Academic journal article Journal of Mental Health Counseling

Consultation for Mental Health Counselors: Opportunities and Guidelines for Private Practice

Academic journal article Journal of Mental Health Counseling

Consultation for Mental Health Counselors: Opportunities and Guidelines for Private Practice

Article excerpt

Counselors are encouraged to understand and engage in consultation as part of their professional work. Unfortunately, mental health counselors who practice in private settings are rarely represented in consultation research or guidelines. This article explores potential barriers and benefits to private practitioners who seek out peer consultation in order to enhance their clinical practice and general professional development. Opportunities for improved client services, ethical considerations, and guidelines for practice are discussed.

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Through decades of development, consultation practice has evolved into an integral and fundamental skill now considered a "cornerstone activity" for helping professionals (Dougherty, 2013, p. 5). Today, consultation as a professional activity is recognized by the American Counseling Association (ACA, 2005), the American Mental Health Counselors Association (AMHCA, 2010), and the Council for Accreditation of Counseling and Related Educational Programs (CACREP, 2009). However, consultation has received relatively little attention in the professional counseling literature. Although researchers in related disciplines, such as school psychology and special education, have added considerably to the understanding of consultation practice, this information has not been fully disseminated in the field of counseling (Zins, 2002).

Research in counselor consultation is now emerging. For example, there is now a consultation model for school counselors (Baker, Robichaud, Dietrich, Wells, & Schreck, 2009); the importance of consultation has been explored among rehabilitation counselor educators (Zanskas & Leahy, 2008); and a consultation training model has been proposed for community counselor trainees (Sangganjanavanich & Lenz, 2012). Yet mental health counselors (MHCs) who work in private or independent settings have been noticeably absent from the discussion, even though an understanding of consultation for these practitioners may be particularly important because private practice is typically autonomous and because of the sheer number of MHCs who enter private practice. The spread of licensure throughout the country has led more counselors into private practice, usually after several years of employment in a public agency (Seligman, 2004). Although it is difficult to determine exactly how many MHCs currently practice privately, it is reasonable to assume that it is a substantial percentage, and their interests are not generally represented in current research (Harrington, 2013). In one survey of over 500 ACA members, 42.6% stated they were currently in private practice (Lawson, 2007). Although self-employment can offer many advantages in today's mobile and technology-driven world, solo practitioners struggle without coworkers with whom to consult and possibly also deal with feelings of isolation (Hodges & Connelly, 2010).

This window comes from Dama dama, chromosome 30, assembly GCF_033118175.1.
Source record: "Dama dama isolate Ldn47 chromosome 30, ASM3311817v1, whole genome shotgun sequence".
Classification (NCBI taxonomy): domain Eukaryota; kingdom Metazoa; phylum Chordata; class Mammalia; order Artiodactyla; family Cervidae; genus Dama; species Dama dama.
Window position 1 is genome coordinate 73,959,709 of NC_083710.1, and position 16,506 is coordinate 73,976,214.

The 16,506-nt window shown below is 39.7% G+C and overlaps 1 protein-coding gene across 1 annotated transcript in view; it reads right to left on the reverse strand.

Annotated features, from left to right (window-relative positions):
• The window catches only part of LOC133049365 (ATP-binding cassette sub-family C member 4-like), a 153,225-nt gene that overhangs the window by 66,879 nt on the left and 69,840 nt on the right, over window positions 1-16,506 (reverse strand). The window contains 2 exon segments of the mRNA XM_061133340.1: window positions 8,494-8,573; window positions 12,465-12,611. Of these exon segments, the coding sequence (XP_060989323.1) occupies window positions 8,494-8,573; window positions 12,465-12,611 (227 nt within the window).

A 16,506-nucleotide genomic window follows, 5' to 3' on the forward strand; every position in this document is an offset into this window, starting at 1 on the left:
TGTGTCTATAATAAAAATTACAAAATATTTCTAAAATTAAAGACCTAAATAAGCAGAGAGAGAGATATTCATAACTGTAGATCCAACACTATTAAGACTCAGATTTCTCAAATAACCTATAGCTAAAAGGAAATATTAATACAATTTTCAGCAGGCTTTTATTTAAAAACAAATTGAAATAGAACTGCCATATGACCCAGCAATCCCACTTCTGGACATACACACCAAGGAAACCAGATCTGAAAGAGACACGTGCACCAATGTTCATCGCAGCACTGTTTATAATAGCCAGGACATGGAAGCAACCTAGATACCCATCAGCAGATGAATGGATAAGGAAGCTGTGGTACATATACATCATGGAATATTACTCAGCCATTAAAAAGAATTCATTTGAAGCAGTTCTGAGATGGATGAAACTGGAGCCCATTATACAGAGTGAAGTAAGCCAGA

Because consultation research and guidelines tend to focus on the perspective of the consultant rather than the consultee (Dougherty, 2013), how to seek out and engage in consultation may be unclear, especially for independent counselors who often have minimal contact with colleagues in their practices. The purpose of this article is to analyze the literature on peer consultation for counselors especially as it relates to MHCs in independent or private practice, and to provide recommendations for effectively engaging in it as a consultee. We discuss barriers and benefits to consultation, ethical considerations, and opportunities for enhancing clinical practice and professional development.

CONSULTATION DEFINED

As generally defined, consultation is a "relationship between professionals or other pertinent persons for the purpose of aiding the consultee(s)" (CACREP, 2009, p. 60). Consultation is a triadic process that involves a consultant, a consultee, and a client system. For private practitioners, the client system is most likely an individual client, a couple, a family, or a group currently receiving counseling services. …

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